“The marble is used for interiors and exteriors of buildings. Specimens: Soldiers and sailors’ monument, Riverside Drive; Drexel Building, southeast corner of Wall and Broad streets, New York.”
“The Imperial quarry is on the east flank of the northern part of Dorset Mountain, in the town of Danby, in Rutland County, a little north of the Danby-Dorset town line, about 700 feet above Danby station, or 1,690 feet above sea level, N. 60° W. of a conspicuous steep ravine in the Green Mountain range. For its general position see Plate I and map of Pawlet quadrangle, United States Geological Survey, and for the general form of benches and knolls of this side of Dorset Mountain, see Plate III, section A. The quarry, opened since 1900, consists of a tunnel running 160 feet in a N. 70° W. direction by 45 feet in a N. 10° E. direction and 50 feet high, with an offset 25 feet square on the floor level. Operator, Vermont Marble Co., Proctor, Vt.
“The marble beds here, as exposed in quarrying and core drilling, consist, measuring from the roof of the tunnel downward and making deduction for inclination of the bed, of about 192 feet of light marbles, creamy white, bluish white, mottled, banded, clouded, or gray in various alternations. Beds of marble 4 to 8 feet thick are separated by very thin beds of mica schist. In a now disused open cut above and west of the tunnel from 30 to 40 feet of light marbles are exposed. Here the schist beds are as much as a foot thick, are rather quartzose, and contain calcite crystals an inch across.
“The marble (specimen D, XXXI, 6, c, rough; a, cube; b, polished), ‘Danby,’ is a coarse calcite marble of faintly cream-tinted, somewhat translucent color with yellow-greenish-gray irregular streaks or mottlings which are much more conspicuous on the polished face than on the rough, or irregular texture, with a grain diameter of 0.07 to 1, mostly 0.17 to 0.62 millimeter, and thus of grade 5. It contains sparse quartz grains and some pyrite (rarely as large as 2 millimeters), some muscovite scales, and minute black specks. The greenish-gray streaks and clouds are due to muscovite and pyrite in very minute particles. The polish is good but is affected slightly by the composition of the little beds. The general texture of the marble is similar to that shown in figure 15.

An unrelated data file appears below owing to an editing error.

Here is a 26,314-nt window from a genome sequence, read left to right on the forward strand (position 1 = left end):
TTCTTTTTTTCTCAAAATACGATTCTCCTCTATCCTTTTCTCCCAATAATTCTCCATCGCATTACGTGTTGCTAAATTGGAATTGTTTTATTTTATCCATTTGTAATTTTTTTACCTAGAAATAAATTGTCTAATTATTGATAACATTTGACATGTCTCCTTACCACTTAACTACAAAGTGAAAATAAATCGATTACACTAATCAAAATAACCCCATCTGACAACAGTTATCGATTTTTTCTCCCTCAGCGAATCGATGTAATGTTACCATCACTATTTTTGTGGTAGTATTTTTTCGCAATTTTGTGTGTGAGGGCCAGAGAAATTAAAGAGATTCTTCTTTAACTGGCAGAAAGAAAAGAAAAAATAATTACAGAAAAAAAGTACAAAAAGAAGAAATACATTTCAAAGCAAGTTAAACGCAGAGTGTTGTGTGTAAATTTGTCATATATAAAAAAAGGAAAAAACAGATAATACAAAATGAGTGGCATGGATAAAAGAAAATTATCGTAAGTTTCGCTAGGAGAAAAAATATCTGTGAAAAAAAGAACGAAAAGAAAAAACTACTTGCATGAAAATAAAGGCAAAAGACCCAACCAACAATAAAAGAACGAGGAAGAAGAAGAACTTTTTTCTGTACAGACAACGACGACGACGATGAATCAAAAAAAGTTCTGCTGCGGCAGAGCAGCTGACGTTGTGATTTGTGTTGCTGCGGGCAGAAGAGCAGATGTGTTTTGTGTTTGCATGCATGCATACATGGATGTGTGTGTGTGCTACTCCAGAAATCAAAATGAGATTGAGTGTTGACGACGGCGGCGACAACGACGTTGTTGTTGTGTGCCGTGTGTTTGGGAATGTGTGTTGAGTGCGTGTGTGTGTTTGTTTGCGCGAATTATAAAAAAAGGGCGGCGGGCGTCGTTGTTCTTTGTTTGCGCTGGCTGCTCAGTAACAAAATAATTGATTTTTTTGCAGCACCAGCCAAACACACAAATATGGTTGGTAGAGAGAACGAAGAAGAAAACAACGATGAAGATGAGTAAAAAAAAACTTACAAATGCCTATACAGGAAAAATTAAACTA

“The beds strike N. 40° W. and dip 10° S. 50° W. In the open cut above the tunnel the marble is in open folds 50 feet in diameter, with a N. 40° E. strike. At the mouth of the tunnel cleavage planes (“reeds”) strike N. 15° E. and dip 35° E.; these decrease in abundance within the tunnel. Joints in upper beds of the open cut strike N. 33° E. and also less commonly N. 57° W., both sets being of steep dip. There is a 3-foot bed in the open cut full of “reeds” dipping 40° E. These are reported by the foreman as being less abundant in the micaceous beds.”
“The New York quarry is about one-fourth mile west of the Imperial quarry and about 240 feet above it (see map, Pl. I) and of more recent date. It has a tunnel 150 feet wide and 35 feet high running 215 feet southwest. The northeastern part of this tunnel has been deepened to 100 feet over a space 55 feet square; 125 feet north of this tunnel is another 40 feet wide and 20 feet high, running 80 feet southwest. This northern tunnel is shown in Plate X, B.
“The marble beds here include, in natural order:
Section of marble beds at New York quarry.
Dolomite (?) above tunnel - 10 feet.
White marble exposed in south tunnel - 35 feet.
Bluish, cream, white mottled, and light-gray calcite marbles in alternating beds, including three beds of dolomite (1 foot 8 inches, 1 foot 6 inches, and 6 feet) all crossed by drilling 105-
(Total) - 150 feet.
“The marbles are not essentially different from those of the Imperial quarry, described above.
“The beds are inclined 10° to 15° S. 15° W. This probably represents a very low, nearly west dip combined with a southerly pitch of the fold. At the north side of the southern tunnel is a dike of augite camptonite (see p. 72) 5 feet 6 inches wide with a N. 25° E. course and a dip of 65° N. 65° W. For a space of 80 feet northwest of the dike–that is, above it– the marble is crossed by many joints parallel to the dike, and these are crossed by another set, as shown in Plate X, B. Although the marble above the dike has been thus rendered valueless, that on the other side, under the dike in the southern tunnel, is sound. Fifty feet northwest of the northern tunnel another dike of augite camptonite only 2 to 4 inches thick cuts the marble with a N. 30° E. curse and a dip of 70° N. 60° W., and the marble for a space of 30 feet above and northwest of this dike also is much jointed.